To identify profiles and predictors of maternal-reported infant sleep problems across the first postnatal year.
Survey data examining maternal mental and physical health, intimate partner violence (IPV), and infant sleep problems and night waking were gathered from a cohort of 1,460 nulliparous women at 15 weeks' gestation and when their infants were 3, 6, 9, and 12 months old.
Latent class analysis revealed 5 profiles of infant sleep problems, including those who had few problems (24.7%), persistent moderate problems (27.3%), increased problems at 6 months (10.8%), increased problems at 9 months (17.8%), and persistent severe problems (19.4%). Persistent severe infant sleep problems were associated with prepartum and postpartum maternal depression (adjusted odds ratio [AOR] 2.13, 95% confidence interval [CI] 1.35–3.34, p < 0.01; AOR 2.52, 95% CI 1.64–3.87, p < 0.001, respectively), poorer prepartum and postpartum perception of health (adjusted mean difference [AMD] 23.48, 95% CI 24.9 to 22.1, p < 0.01; AMD 23.78, 95% CI 25.2 to 22.4, p < 0.001, respectively), increased postpartum anxiety (AOR 2.22, 95% CI 1.26–3.90, p < 0.01), and increased prevalence of IPV in the first year postpartum (AOR 1.86, 95% CI 1.20–2.87, p < 0.01).
Poorer prepartum and postpartum maternal mental and physical health, and IPV, were associated with maternal report of persistent severe infant sleep problems. Women experiencing prenatal physical and mental health difficulties may benefit from advice on managing infant sleep and settling. Health professionals working with unsettled infants must be equipped to enquire about and respond appropriately to disclosures of IPV.
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*Murdoch Children's Research Institute, Intergenerational Health Research Group, Melbourne, Australia;
†Department of Pediatrics, University of Melbourne, Melbourne, Australia;
‡School of Psychology and Public Health, LaTrobe University, Bundoora, Australia;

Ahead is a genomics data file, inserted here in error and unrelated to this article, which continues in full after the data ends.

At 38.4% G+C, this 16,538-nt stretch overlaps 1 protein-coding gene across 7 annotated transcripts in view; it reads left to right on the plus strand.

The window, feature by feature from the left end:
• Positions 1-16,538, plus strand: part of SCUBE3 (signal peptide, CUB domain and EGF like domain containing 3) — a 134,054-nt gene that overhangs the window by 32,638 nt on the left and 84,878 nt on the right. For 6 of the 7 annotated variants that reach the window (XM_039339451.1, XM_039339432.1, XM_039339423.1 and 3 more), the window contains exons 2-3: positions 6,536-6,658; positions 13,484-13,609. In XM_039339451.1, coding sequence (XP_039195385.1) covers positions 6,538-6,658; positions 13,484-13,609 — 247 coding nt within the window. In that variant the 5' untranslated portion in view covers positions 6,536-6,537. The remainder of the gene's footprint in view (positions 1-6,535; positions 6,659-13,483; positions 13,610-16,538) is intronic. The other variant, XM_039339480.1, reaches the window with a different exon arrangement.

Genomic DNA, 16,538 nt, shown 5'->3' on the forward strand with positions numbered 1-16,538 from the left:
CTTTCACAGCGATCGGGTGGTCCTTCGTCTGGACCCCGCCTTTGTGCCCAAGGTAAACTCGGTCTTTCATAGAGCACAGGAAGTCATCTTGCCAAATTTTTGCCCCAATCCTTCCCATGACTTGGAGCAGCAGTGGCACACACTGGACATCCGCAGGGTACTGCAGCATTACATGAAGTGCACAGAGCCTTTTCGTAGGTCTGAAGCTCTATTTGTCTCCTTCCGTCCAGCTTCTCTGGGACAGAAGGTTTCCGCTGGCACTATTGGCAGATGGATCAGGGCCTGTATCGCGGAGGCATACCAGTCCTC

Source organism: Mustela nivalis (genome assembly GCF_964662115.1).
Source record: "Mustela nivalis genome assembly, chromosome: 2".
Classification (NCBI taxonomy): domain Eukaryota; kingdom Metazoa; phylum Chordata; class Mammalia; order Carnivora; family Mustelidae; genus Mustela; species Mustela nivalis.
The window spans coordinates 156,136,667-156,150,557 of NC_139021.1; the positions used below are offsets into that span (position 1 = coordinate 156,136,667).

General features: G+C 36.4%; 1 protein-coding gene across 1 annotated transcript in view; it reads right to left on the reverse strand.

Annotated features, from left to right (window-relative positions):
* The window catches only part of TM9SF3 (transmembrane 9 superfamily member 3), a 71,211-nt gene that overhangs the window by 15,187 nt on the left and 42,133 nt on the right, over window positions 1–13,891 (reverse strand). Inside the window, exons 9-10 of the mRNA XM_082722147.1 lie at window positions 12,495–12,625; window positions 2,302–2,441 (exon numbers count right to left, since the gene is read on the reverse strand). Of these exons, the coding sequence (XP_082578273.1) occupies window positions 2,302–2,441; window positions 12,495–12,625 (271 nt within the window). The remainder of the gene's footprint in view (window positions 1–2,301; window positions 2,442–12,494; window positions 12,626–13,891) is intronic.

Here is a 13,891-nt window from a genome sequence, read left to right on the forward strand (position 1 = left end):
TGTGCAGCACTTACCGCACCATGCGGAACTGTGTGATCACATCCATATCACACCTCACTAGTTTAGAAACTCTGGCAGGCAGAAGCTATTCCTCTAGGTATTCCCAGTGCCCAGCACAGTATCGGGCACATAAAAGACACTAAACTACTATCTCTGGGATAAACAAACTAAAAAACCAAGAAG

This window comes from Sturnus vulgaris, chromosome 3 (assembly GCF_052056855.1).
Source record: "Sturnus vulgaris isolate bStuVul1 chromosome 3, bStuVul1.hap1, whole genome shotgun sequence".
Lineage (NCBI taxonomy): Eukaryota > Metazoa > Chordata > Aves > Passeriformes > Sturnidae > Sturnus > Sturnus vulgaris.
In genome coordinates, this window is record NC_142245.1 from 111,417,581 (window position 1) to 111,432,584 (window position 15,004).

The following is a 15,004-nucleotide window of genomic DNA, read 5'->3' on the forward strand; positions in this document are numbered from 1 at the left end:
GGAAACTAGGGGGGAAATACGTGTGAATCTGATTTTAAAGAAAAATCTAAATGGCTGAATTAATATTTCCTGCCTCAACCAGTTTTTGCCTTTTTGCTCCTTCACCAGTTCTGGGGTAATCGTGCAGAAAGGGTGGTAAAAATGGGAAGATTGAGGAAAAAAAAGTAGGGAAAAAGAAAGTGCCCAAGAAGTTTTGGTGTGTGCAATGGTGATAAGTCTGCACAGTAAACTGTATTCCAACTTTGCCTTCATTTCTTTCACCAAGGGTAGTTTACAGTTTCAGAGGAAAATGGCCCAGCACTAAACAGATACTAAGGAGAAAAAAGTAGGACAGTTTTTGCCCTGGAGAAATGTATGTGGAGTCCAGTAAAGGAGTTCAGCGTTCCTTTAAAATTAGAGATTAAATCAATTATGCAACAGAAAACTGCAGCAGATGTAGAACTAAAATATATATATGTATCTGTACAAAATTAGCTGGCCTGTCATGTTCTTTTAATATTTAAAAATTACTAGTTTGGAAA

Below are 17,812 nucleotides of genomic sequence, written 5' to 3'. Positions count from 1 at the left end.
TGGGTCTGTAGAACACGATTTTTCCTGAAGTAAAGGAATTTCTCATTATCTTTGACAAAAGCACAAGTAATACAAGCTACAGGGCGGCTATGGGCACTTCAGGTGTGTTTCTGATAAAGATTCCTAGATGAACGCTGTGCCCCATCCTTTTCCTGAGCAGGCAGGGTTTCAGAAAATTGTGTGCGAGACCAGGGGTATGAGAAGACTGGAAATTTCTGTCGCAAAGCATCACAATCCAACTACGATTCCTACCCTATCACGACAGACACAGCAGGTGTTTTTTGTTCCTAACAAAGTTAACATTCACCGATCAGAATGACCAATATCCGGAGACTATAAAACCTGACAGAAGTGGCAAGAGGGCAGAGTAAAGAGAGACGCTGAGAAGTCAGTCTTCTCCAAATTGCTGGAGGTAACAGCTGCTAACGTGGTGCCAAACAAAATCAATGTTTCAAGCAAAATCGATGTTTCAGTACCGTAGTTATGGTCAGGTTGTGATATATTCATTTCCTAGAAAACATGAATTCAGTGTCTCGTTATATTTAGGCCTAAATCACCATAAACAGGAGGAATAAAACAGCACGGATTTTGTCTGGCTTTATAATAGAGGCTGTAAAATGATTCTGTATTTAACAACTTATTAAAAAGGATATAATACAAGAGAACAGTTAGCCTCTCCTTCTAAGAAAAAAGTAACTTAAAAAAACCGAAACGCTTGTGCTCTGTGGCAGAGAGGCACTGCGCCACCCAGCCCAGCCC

§Faculty of Nursing, University of Calgary, Calgary, Canada;
‖Department of General Practice and Department of Pediatrics, University of Melbourne, Melbourne, Australia.
Address for reprints: Fallon Cook, PhD, Murdoch Children's Research Institute, Intergenerational Health Research Group, Flemington Rd, Parkville, Victoria 3052, Australia; e-mail: firstname.lastname@example.org.
This study was supported by project grants #191222, #433006, and #1048829 from the Australian National Health and Medical Research Council (NHMRC) and small grants from ANZ Medical Research Fund and Rotary Health. F. Cook and L. Conway were supported by Melbourne Children's LifeCourse postdoctoral fellowships, funded by Royal Children's Hospital Foundation grant (#2018-984). S. Brown was supported by a NHMRC Research Fellowship # 1103976, and R. Giallo was supported by a NHMRC Career Development Fellowship #1109889. Research at the Murdoch Children's Research Institute is supported by the Victorian Government's Operational Infrastructure Support Program. The funding organizations are independent of all researchers and had no role in the design and conduct of the study; in the collection, analysis, and interpretation of the data; or in the decision to submit the article for publication or in the preparation, review, or approval of the article.
Disclosure: The authors declare no conflict of interest.
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F. Cook developed the article proposal, performed data analysis, and wrote the article. L. Conway contributed to development of the article proposal, provided feedback, and made edits to the article. R. Giallo and E. Keys assisted with data analysis, provided feedback, and made edits to the article. D. Gartland contributed to the design and execution of the cohort study, provided feedback, and made edits to the article. S. Brown conceptualized the cohort study, wrote the original study protocol, and has overseen the conduct of the study since its inception. In addition, S. Brown provided feedback on previous versions of the article and approved the final version.
Received February 26, 2019
Accepted August 12, 2019